Expensive-city exodus leads to massive rent declines in NYC, San Francisco

NYC landlords offering a slew of incentives to keep tenants in city

Residents moving from big cities into the suburbs are causing landlords to offer big incentives in order to lure more tenants. FOX Business’ Kristina Partsinevelos with more.

Some of the country’s largest cities are dealing with an apartment inventory glut, which is causing prices to plummet.

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San Francisco saw the prices fall the furthest in September, according to data from Realtor.com, with costs for a one-bedroom unit falling by 24.2%.

Two other cities in California – San Mateo and Santa Clara – experienced the second and third largest drop in average one-bedroom rent prices, followed by Suffolk, Mass., and Manhattan.

The median rent for a one-bedroom apartment in Manhattan declined 15.4% year over year in September.

SAN FRANCISCO TAX REVENUE PLUNGE POINTS TO RESIDENT EXODUS

“As renters continue adapting to the pandemic, many are seeking more affordable housing, job opportunities, and are perhaps opting for less-crowded neighborhoods,” researchers wrote. “Urban centers such as the Bay Area, Manhattan, Boston, Seattle, and Washington, D.C all saw the largest declines in rents compared to last year. These markets also represent some of the most expensive cities in the country, giving rents the most room to fall.”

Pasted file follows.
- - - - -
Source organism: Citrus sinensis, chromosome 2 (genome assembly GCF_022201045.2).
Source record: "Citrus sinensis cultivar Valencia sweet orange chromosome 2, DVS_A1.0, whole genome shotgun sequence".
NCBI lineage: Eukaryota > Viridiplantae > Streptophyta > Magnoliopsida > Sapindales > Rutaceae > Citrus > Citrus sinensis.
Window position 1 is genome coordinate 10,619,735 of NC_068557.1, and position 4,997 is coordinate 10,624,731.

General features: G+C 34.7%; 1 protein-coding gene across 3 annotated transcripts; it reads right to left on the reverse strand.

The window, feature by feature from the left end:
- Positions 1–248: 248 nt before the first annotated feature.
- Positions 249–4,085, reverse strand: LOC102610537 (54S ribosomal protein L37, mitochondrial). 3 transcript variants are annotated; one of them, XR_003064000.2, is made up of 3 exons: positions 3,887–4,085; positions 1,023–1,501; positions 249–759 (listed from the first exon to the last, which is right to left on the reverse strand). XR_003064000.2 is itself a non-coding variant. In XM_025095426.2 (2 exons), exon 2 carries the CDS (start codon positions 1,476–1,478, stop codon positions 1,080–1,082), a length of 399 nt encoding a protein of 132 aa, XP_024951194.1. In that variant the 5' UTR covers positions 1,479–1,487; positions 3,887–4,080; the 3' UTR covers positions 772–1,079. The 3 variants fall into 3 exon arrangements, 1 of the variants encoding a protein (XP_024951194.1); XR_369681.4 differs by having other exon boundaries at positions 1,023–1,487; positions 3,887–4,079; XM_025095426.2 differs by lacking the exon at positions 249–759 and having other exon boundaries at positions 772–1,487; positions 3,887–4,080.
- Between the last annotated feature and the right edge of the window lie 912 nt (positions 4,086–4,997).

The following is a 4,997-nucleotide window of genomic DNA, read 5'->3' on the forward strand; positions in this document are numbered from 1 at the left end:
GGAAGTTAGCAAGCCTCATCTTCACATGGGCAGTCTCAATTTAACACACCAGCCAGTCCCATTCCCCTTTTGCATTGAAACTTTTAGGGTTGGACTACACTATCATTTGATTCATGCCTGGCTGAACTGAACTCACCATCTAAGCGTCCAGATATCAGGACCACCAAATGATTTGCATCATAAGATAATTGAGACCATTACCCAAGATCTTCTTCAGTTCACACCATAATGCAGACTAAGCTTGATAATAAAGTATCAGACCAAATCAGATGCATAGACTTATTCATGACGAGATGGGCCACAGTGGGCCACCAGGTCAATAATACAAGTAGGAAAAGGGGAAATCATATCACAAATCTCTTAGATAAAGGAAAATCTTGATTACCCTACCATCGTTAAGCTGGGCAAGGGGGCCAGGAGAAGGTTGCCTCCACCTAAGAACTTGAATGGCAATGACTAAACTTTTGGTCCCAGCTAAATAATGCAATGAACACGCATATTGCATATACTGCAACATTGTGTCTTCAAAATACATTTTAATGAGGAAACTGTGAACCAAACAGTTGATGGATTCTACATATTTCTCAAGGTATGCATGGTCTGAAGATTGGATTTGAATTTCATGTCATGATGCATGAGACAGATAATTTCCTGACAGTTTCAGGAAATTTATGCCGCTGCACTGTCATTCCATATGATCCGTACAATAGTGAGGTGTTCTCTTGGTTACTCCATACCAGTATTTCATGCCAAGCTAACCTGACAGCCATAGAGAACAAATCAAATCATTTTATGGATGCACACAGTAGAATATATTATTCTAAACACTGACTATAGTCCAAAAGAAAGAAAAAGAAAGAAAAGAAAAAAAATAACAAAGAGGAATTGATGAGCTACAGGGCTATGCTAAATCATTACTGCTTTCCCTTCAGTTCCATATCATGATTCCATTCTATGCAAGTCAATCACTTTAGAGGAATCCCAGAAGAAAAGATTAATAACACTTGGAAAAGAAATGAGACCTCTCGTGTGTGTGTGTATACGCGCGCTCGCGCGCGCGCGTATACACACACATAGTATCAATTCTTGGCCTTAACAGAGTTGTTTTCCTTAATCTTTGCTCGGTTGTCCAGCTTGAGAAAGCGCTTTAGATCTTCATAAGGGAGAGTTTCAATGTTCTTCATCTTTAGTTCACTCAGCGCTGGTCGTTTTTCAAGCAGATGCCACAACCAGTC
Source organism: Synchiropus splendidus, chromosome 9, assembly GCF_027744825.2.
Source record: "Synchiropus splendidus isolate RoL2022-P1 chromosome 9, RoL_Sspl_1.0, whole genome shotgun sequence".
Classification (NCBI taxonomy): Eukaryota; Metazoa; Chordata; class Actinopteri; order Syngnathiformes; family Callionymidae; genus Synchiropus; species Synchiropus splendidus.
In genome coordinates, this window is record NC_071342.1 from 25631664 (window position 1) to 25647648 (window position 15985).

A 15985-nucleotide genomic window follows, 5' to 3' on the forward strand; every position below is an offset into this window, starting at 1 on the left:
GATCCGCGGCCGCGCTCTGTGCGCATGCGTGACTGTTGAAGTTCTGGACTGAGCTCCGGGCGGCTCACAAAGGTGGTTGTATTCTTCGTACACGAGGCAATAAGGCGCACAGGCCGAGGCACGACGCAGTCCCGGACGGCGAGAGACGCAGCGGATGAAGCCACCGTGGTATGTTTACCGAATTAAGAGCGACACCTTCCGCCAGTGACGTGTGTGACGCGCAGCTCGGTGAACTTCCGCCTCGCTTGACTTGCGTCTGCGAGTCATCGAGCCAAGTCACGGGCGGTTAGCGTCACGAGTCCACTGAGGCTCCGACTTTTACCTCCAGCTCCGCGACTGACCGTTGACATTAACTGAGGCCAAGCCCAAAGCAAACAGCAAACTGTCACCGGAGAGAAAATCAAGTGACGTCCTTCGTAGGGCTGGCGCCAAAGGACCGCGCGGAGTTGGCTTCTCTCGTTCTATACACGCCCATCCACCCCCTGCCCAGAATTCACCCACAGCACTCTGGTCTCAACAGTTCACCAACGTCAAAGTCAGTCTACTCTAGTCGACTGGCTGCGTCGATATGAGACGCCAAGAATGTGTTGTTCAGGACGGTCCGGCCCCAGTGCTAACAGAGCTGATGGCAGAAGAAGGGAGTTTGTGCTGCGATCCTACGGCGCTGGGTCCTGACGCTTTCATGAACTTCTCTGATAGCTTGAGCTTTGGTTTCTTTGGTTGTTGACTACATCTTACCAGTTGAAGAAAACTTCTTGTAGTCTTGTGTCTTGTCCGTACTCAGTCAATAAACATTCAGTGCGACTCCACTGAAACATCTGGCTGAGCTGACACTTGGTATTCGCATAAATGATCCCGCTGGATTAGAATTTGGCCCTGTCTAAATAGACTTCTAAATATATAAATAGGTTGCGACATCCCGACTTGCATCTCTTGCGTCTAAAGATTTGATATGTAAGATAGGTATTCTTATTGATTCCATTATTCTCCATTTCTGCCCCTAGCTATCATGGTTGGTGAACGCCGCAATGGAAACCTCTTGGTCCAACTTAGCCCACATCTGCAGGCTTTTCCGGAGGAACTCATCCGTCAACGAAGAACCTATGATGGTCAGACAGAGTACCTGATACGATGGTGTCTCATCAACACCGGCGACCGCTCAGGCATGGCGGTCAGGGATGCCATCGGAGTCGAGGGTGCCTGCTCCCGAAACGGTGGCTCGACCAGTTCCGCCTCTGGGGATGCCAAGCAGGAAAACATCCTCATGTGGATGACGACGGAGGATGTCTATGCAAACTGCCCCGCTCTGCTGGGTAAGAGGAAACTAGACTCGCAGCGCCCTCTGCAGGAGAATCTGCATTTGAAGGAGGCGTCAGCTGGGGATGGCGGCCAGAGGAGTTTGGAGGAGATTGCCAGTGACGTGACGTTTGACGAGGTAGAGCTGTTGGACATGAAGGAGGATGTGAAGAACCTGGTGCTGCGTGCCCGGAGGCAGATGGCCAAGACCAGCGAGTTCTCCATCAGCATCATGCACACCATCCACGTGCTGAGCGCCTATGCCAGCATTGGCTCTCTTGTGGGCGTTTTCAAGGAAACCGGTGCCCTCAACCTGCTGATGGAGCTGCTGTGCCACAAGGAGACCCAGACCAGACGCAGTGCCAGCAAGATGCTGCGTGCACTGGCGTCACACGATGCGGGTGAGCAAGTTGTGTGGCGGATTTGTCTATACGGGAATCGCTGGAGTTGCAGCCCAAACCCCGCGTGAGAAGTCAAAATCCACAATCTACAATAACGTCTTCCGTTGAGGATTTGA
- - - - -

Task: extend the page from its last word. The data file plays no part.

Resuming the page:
Overall, in the 100 largest U.S. cities average one-bedroom rents fell 1% year over year.

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San Francisco’s chief economist Ted Egan said the city experienced a 43% decline in sales tax revenues between April and June, which he attributed to a flight of people from the city, rather than a decline in activity due to the pandemic.

While areas throughout California experienced a decline in sales tax revenues, other cities had an uptick in online sales, but San Francisco did not.

“In San Francisco, we saw a big drop in brick-and-mortar sales, and very little increase in online sales,” Egan said. “So it raises the question, where did that spending go?”

Some companies, like Twitter and Facebook, have given some employees the option to work from home permanently.

There has also been a well-documented flight from New York City throughout the pandemic, as Manhattanites seek refuge in nearby suburbs or in different states.

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